Research shows that old people may end up believing their own lies

A new study shows that older people are more susceptible to believing their own lies as the truth within an hour of telling the lie. They had both young and old participants lie about doing an activity while their brainwaves were measured by an EEG. The older cohort was significantly more likely to believe the lie as truth.

The bottom line is that lying alters memory.

A plane with no moving parts

That is, no propeller, no turbines, no elevators, etc. Nada. Zilch.

OK. You and I have made airplanes like that: paper airplanes. But what about a plane that is self-powered, but still doesn’t have any moving parts? Well, MIT made such a thing, and it doesn’t even need black magic.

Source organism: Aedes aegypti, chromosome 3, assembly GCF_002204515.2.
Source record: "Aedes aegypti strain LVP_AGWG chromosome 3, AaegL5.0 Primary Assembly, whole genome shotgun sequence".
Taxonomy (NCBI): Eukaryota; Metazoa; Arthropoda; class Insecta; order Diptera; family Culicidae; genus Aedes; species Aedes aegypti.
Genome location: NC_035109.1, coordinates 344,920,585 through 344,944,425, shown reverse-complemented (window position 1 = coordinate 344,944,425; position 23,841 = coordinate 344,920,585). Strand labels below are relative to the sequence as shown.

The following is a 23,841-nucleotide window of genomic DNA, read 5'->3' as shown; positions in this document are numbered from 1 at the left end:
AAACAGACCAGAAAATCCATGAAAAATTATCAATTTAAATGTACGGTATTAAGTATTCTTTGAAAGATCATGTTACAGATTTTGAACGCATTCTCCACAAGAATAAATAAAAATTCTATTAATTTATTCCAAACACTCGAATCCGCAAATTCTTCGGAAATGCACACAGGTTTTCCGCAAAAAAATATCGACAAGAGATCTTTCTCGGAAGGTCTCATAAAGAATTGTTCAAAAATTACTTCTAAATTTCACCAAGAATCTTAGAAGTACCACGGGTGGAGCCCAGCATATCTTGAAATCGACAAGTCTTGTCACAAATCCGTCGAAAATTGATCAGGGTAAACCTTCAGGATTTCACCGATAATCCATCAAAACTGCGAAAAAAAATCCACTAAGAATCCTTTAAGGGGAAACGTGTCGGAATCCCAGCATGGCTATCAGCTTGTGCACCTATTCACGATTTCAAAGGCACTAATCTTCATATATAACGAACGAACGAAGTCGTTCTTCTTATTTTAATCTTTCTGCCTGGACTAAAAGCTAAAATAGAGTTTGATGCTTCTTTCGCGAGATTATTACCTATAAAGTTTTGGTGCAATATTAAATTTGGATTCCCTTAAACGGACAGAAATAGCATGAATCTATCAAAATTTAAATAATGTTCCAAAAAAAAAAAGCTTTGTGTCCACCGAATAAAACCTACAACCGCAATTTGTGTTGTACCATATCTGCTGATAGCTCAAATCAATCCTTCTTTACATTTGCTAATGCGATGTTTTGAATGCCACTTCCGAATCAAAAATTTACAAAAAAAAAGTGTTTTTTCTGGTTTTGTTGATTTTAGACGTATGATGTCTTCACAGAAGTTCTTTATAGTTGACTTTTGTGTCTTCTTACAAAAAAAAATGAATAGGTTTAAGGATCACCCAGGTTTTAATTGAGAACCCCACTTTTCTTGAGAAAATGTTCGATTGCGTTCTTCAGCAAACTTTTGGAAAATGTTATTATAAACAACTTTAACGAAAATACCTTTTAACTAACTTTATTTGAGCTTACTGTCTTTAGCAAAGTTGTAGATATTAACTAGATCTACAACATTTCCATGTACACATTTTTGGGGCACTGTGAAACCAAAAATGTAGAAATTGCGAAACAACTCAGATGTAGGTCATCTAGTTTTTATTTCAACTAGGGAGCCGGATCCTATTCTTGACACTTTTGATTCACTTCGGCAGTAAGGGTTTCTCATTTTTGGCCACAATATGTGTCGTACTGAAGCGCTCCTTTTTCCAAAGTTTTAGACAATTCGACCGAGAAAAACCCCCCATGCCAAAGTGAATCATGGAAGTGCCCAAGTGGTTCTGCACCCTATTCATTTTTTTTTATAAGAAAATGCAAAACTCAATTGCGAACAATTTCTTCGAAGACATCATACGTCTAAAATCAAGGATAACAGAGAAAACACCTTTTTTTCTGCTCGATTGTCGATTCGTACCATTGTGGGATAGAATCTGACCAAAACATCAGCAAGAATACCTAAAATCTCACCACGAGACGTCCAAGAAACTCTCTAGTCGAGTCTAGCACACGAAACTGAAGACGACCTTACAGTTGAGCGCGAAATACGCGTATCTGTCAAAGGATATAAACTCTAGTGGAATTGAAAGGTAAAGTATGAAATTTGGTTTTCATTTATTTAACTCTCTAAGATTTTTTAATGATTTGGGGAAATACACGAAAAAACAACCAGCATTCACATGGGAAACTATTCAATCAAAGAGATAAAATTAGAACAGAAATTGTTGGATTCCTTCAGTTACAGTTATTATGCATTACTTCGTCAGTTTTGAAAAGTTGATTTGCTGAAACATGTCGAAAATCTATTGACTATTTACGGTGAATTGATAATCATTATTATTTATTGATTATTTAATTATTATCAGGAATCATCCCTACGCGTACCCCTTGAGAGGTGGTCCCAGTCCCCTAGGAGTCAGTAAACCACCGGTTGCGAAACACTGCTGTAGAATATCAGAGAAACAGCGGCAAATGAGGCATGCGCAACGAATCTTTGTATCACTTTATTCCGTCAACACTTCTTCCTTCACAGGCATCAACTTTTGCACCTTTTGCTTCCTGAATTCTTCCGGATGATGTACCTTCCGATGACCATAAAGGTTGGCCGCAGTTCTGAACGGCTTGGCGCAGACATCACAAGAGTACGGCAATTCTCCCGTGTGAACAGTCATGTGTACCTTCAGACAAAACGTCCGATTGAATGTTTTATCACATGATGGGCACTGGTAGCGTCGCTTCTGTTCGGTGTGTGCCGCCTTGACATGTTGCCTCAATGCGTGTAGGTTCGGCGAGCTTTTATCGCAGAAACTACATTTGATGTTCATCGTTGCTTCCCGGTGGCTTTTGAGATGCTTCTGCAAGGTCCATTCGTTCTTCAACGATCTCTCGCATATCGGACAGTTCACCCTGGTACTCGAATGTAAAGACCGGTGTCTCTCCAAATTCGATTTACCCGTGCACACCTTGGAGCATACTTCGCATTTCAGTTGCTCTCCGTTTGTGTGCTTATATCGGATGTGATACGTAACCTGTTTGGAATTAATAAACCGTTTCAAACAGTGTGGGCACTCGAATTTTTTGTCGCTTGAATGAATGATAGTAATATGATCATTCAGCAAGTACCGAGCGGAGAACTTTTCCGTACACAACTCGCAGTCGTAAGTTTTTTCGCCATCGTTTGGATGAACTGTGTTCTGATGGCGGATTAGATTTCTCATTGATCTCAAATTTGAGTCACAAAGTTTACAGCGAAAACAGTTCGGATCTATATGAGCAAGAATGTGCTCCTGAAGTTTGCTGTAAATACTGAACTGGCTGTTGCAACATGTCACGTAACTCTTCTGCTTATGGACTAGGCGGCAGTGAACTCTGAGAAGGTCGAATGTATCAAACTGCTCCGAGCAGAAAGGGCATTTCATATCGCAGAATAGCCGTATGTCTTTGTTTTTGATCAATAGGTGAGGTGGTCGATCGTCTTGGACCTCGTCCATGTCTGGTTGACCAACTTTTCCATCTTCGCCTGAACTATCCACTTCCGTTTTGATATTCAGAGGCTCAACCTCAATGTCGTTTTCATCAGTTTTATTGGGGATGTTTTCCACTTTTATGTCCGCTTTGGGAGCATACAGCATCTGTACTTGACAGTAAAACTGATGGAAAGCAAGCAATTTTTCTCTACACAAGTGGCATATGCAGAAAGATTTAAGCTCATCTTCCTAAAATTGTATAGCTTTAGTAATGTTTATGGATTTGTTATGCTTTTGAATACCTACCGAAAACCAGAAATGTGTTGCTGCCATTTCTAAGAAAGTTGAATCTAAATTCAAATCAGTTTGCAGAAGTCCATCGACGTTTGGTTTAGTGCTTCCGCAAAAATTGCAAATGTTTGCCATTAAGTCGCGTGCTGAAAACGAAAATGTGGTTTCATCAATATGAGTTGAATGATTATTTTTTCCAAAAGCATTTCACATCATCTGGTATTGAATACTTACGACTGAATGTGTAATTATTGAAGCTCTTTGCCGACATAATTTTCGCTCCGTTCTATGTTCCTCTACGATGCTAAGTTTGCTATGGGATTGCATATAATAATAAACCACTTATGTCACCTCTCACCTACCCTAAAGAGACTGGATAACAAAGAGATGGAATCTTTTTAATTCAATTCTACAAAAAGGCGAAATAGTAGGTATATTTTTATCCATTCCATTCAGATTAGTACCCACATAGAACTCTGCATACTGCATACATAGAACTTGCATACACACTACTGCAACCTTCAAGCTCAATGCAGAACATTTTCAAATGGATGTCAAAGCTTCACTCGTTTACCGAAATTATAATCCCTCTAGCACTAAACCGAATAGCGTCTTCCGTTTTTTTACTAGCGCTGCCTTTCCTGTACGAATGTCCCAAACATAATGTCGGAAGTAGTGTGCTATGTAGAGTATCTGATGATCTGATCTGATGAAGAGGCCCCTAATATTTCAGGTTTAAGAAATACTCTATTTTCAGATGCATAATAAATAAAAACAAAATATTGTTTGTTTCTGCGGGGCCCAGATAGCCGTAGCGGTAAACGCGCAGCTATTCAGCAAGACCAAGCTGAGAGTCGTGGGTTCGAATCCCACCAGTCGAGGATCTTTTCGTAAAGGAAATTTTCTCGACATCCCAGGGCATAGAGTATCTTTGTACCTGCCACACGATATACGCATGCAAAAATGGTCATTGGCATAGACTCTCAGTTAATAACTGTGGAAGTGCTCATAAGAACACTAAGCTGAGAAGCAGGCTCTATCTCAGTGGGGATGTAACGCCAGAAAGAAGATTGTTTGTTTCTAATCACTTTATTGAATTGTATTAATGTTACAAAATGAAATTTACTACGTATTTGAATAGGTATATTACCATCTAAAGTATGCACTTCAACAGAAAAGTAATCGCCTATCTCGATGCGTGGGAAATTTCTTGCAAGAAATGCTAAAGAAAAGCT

They use high voltage wires in front of and behind the wings to strip electrons off of nearby air molecules, and then pull those molecules to the rear. This “ionic wind” generates enough thrust to power the aircraft.

Granted, the plane itself only weighs 5 pounds, and didn’t fly far, but this is a pretty groundbreaking achievement.

Who talks about the past? Not just us.

Other than humans, there is only one animal that we know about that talks about events that have already happened (the past): Orangutans. Orangutans make a certain sound to signal that there is a predator nearby. Scientists have observed orangutans seeing a predator, quietly climbing to safety while carrying her infant, and waiting until it was safe to give the warning.

This delayed warning makes it safer for the infant, and indicates a greater intelligence than only communicating about events that are currently happening.

 “The mother saw the predator as most dangerous to her youngster and chose not to call until it was gone,” he says. Then, and only then, did she provide information, letting the infant learn about the danger that had passed, the team reports today in Science Advances.